Seahawks’ Tyler Lockett shares insight on QB battle, Wilson moving on
If you want a snapshot into just how different things are for the Seahawks, consider this: wide receiver Tyler Lockett, a 2015 draft pick who has yet to reach his 30th birthday, is now Seattle’s longest-tenured player.
Lockett knows a lot of his teammates will now be looking to him for guidance with training camp underway, and he’s ready to handle that extra responsibility.
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“It makes me feel old, for sure,” he said Wednesday on Seattle Sports’ Mike Salk Show about being the player with the most continuity on the roster. “I try not to really treat it any different. I think I’m still gonna be who I’ve always been – I may talk a little bit more, be a little bit more vocal, but at the end of the day I think I’ve always just been about making sure I’m taking care of mine first so that way I can be able to balance it out and go help everybody else. I don’t want to go help everybody else and I’m not taking care of what’s in front of me.”
The reason Lockett will be looked up to so much this season is pretty easy to figure out – quarterback Russell Wilson and linebacker Bobby Wagner, the last remaining superstars from Seattle’s Super Bowl-winning 2014 team, have moved on. Wagner was released and subsequently signed with the NFC West rival Los Angeles Rams, while Wilson landed in Denver after a blockbuster trade.
Lockett had tremendous on-field chemistry with Wilson, but he’s understanding of the situation.
“I mean, at the end of the day, I think they both had to do what was best for them,” he said of the Seahawks and Wilson. “I think that’s the best answer that you could be able to give. At the end of the day, I wish him all the best. I know he’s gonna succeed and I know he’s gonna do great because as a team, we know what he brought. We know all the things that he did, all the work and effort that he put into it, day in and day out, so there’s no doubt in my mind that he’s going to be great whenever he’s out there with the Broncos. You know, they got themselves a good one.”
Now Lockett will play a key role as Seattle figures out its new starting quarterback as a battle between Geno Smith, Drew Lock and Jacob Eason takes place.
“Well, I think the biggest thing is we’re just learning how to adapt to each player,” Lockett said. “You know, we still got Jacob Eason out there, too, and he’s done a great job when we’ve been in spring training. I think the biggest thing is it’s all gonna come down to how they perform in camp, all the things that they do. They’re picking up the offense great. Like, obviously, Geno’s been here for (three years), and I think they both (Smith and Lock) have been doing phenomenal. Jake’s been doing phenomenal.
“They’ve been doing everything that the coaches wanted them to see thus far all the way up until training camp. We’ve been building that chemistry and just learning how to be able to put ourselves in the best positions to be able to help each and every one of us out, so I’m looking forward to camp, man. I think it’s gonna be a great camp and we’ll just see what ends up happening.”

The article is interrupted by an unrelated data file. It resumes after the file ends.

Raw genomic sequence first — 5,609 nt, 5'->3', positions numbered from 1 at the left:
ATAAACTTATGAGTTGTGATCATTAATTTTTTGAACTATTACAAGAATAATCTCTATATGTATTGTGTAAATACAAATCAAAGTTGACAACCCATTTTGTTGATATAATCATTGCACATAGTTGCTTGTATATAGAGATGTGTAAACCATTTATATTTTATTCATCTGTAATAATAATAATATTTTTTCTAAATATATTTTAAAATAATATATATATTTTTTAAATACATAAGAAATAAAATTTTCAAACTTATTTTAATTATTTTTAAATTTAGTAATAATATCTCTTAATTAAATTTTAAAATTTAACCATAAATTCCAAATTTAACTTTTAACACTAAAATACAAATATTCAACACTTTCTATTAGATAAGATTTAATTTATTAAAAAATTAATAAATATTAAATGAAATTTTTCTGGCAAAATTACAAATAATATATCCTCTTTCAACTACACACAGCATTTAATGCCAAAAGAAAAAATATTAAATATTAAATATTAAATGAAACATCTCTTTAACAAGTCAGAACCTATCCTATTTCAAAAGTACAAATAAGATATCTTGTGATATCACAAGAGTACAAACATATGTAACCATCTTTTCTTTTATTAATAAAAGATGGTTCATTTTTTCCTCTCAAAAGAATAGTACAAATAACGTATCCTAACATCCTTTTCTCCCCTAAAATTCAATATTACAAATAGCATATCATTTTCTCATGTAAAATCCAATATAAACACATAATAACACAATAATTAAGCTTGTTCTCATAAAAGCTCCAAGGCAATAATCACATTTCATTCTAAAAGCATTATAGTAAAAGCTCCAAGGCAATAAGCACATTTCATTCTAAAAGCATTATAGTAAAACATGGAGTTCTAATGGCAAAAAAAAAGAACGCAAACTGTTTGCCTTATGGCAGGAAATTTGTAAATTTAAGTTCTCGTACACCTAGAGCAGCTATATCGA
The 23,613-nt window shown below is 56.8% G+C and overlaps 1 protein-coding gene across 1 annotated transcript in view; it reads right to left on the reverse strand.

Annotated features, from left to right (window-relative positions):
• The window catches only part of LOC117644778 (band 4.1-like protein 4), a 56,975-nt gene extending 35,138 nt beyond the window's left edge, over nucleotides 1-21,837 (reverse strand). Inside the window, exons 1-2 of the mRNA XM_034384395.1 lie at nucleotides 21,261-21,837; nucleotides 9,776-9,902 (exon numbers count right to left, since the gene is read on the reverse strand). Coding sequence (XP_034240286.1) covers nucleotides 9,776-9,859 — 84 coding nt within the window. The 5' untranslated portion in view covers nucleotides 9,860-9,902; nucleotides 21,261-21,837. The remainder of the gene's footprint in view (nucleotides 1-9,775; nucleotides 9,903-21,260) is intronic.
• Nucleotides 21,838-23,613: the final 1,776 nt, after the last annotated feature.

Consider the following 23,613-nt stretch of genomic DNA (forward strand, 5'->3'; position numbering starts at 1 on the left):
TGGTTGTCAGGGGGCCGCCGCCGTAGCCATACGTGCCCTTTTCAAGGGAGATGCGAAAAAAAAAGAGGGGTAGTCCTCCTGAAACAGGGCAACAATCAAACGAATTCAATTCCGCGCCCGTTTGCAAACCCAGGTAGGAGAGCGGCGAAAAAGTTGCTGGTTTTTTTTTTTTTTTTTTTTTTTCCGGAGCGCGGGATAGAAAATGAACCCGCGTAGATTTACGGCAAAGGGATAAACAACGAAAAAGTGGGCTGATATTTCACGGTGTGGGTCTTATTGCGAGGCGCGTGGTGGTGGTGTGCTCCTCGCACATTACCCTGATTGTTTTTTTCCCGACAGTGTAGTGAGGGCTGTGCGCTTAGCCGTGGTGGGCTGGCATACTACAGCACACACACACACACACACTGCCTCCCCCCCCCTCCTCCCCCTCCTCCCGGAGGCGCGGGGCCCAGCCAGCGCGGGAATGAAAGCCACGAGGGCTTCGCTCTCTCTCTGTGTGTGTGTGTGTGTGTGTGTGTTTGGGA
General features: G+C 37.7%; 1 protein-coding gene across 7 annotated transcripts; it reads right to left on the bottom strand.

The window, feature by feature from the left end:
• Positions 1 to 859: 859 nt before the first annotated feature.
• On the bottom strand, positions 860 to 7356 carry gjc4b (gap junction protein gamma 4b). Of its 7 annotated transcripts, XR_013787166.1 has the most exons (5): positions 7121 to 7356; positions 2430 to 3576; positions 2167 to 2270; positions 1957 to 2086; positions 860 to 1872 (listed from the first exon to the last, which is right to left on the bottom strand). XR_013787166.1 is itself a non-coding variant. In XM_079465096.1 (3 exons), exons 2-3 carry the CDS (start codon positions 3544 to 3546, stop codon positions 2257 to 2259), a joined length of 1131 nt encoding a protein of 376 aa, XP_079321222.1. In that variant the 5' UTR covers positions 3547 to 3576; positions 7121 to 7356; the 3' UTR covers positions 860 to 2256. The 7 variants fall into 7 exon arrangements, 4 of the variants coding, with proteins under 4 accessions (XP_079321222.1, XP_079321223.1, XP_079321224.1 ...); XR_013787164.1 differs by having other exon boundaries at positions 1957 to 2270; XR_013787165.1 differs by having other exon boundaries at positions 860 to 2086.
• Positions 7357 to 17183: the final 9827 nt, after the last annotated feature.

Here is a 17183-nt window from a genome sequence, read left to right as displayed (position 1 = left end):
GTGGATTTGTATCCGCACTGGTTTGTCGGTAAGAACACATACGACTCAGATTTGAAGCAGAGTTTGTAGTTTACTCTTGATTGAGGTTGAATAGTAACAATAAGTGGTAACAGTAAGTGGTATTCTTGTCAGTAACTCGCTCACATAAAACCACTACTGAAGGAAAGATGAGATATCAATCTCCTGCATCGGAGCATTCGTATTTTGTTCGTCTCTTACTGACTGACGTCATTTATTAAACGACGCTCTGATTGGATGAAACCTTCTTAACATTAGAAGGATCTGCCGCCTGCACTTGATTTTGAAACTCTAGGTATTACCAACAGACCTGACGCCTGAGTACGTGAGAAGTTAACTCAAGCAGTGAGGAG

Memories of playing with Carson
On the eve of training camp, the Seahawks announced they would press on without running back Chris Carson, releasing him with an injury designation as he reportedly planned to retire due to a neck injury that cut his 2021 season short. Twice a 1,000-yard rusher with a trademark running style that was hard-hitting, the former seventh-round pick hangs up his cleats at the age of just 27.
Lockett shared his thoughts with Mike Salk on a teammate he repeatedly called a “special” player.
“He was an absolute phenomenal player, man. Just being able to see how he worked at practice, being able to see how he ran the ball, how he toted the rock,” Lockett said. “I mean, he was everything that you would ask for in a player just with his mindset, the physicality, all of that type of stuff, and he really changed the game for us. He gave us momentum. He was a gamechanger whenever he was out there playing, and we’re definitely gonna miss him because it’s hard being able to find players like that. I’m just blessed to be able to be his friend and all of that, and I just wish him the best.”
Lockett said it was clear the Seahawks had found a diamond in the rough when they drafted Carson with a late-round selection out of Oklahoma State in 2017.
“We all knew what we had when we first seen him as a rookie, when he was a seventh-round draft pick. We knew what we had and we knew that he was somebody that was special, the way he carried the ball, the way he ran with the ball, he was able to catch the ball in the backfield. It was something that was truly special, man. We got to see it every single day. You know, fans got to see it on Sundays or for training camp when they would come out here and watch some practices, but we got the chance to be able to see it every day.”
You can listen to the full conversation with Lockett in the podcast at this link or in the player below.
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